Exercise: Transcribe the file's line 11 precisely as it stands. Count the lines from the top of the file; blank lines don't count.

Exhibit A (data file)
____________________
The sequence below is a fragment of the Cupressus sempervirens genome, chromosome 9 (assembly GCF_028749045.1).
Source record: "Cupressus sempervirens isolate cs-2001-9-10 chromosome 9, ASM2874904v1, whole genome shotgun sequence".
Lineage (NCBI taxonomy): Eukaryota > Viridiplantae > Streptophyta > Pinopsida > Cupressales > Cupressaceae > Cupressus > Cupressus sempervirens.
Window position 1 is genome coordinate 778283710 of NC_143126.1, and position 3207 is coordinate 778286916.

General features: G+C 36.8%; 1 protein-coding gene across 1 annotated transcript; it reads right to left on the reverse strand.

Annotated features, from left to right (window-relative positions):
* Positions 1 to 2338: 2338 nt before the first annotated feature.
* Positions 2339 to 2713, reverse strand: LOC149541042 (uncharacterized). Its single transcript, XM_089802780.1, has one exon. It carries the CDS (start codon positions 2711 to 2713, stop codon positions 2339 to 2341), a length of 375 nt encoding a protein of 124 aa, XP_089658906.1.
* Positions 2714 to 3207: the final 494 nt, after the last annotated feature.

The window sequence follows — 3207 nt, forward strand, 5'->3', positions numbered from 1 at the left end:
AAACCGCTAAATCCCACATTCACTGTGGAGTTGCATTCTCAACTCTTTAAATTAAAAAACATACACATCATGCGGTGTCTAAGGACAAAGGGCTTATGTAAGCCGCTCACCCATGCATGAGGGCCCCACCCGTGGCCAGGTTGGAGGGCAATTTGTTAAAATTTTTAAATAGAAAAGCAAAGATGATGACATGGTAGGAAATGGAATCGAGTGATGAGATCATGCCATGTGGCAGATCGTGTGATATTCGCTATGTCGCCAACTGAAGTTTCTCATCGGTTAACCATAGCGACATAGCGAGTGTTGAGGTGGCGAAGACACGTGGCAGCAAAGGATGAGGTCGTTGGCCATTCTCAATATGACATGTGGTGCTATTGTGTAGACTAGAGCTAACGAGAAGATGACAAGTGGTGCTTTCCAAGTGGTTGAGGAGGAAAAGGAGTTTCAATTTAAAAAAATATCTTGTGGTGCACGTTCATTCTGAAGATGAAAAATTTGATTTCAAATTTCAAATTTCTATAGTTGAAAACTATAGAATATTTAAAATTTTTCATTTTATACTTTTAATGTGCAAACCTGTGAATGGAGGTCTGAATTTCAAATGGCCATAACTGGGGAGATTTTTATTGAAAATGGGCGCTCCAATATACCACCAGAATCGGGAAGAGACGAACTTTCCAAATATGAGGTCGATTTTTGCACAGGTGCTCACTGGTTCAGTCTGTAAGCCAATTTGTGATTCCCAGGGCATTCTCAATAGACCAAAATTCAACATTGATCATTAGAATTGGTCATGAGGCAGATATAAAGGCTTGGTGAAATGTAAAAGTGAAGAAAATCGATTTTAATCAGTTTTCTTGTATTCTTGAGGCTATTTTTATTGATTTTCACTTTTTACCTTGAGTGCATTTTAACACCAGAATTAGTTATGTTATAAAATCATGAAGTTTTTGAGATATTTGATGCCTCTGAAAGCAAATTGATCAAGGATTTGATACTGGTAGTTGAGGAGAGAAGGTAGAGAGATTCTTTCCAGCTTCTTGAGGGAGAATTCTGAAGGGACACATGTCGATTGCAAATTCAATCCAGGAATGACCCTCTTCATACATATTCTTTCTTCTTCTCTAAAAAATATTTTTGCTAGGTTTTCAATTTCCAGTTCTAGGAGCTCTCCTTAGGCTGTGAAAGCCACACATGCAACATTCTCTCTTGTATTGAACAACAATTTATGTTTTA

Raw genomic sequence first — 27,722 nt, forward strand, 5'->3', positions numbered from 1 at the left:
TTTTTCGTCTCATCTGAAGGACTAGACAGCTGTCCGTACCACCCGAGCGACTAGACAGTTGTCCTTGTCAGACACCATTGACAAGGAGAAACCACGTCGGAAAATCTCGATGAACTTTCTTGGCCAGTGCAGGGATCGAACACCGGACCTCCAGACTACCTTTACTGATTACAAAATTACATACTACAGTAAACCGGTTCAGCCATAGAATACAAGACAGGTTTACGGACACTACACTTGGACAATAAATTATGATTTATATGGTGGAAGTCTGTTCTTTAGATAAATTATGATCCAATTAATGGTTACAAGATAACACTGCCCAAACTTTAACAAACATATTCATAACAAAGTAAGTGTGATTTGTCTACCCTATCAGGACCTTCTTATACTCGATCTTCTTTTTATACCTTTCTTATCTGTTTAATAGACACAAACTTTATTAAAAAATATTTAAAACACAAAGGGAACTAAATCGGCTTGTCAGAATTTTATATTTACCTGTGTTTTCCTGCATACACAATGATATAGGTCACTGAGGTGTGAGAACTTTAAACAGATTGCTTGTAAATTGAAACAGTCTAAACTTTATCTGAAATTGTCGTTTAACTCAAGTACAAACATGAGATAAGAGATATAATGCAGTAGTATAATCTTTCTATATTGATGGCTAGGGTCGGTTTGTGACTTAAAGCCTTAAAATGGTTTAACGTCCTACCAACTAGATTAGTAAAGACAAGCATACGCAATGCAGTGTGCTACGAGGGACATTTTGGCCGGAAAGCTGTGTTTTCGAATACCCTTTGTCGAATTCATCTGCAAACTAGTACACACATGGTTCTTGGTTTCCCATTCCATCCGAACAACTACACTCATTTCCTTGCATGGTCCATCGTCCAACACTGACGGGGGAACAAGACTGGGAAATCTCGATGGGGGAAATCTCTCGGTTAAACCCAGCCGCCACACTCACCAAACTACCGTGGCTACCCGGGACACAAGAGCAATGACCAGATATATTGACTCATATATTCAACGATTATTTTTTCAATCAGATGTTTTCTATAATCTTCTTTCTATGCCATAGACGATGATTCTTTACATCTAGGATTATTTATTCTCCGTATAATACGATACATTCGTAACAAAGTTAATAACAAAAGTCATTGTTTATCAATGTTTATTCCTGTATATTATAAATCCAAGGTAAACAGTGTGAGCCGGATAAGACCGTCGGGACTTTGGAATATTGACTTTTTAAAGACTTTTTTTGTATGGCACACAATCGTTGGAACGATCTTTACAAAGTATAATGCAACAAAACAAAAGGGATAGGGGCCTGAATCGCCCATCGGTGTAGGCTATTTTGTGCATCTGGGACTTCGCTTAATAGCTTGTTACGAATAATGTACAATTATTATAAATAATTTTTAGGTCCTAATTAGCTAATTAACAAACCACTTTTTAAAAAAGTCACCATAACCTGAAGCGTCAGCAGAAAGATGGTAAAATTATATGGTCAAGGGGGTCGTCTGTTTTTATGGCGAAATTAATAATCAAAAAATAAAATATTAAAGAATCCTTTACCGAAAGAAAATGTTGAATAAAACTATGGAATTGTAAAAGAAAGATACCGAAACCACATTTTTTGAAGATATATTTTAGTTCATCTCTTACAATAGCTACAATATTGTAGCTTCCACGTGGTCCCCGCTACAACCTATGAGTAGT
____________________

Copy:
AAACCGCTAAATCCCACATTCACTGTGGAGTTGCATTCTCAACTCTTTAAATTAAAAAACATACACATCATGCGGTGTCTAAGGACAAAGGGCTTATGTAAGCCGCTCACCCATGCATGAGGGCCCCACCCGTGGCCAGGTTGGAGGGCAATTTGTTAAAATTTTTAAATAGAAAAGCAAAGATGATGACATGGTAGGAAATGGAATCGAGTGATGAGATCATGCCATGTGGCAGATCGTGTGATATTCGCTATGTCGCCAACTGAAGTTTCTCATCGGTTAACCATAGCGACATAGCGAGTGTTGAGGTGGCGAAGACACGTGGCAGCAAAGGATGAGGTCGTTGGCCATTCTCAATATGACATGTGGTGCTATTGTGTAGACTAGAGCTAACGAGAAGATGACAAGTGGTGCTTTCCAAGTGGTTGAGGAGGAAAAGGAGTTTCAATTTAAAAAAATATCTTGTGGTGCACGTTCATTCTGAAGATGAAAAATTTGATTTCAAATTTCAAATTTCTATAGTTGAAAACTATAGAATATTTAAAATTTTTCATTTTATACTTTTAATGTGCAAACCTGTGAATGGAGGTCTGAATTTCAAATGGCCATAACTGGGGAGATTTTTATTGAAAATGGGCGCTCCAATATACCACCAGAATCGGGAAGAGACGAACTTTCCAAATATGAGGTCGATTTTTGCACAGGTGCTCACTGGTTCAGTCTGTAAGCCAATTTGTGATTCCCAGGGCATTCTCAATAGACCAAAATTCAACATTGATCATTAGAATTGGTCATGAGGCAGATATAAAGGCTTGGTGAAATGTAAAAGTGAAGAAAATCGATTTTAATCAGTTTTCTTGTATTCTTGAGGCTATTTTTATTGATTTTCACTTTTTACCTTGAGTGCATTTTAACACCAGAATTAGTTATGTTATAAAATCATGAAGTTTTTGAGATATTTGATGCCTCTGAAAGCAAATTGATCAAGGATTTGATACTGGTAGTTGAGGAGAGAAGGTAGAGAGATTCTTTCCAGCTTCTTGAGGGAGAATTCTGAAGGGACACATGTCGATTGCAAATTCAATCCAGGAATGACCCTCTTCATACATATTCTTTCTTCTTCTCTAAAAAATATTTTTGCTAGGTTTTCAATTTCCAGTTCTAGGAGCTCTCCTTAGGCTGTGAAAGCCACACATGCAACATTCTCTCTTGTATTGAACAACAATTTATGTTTTA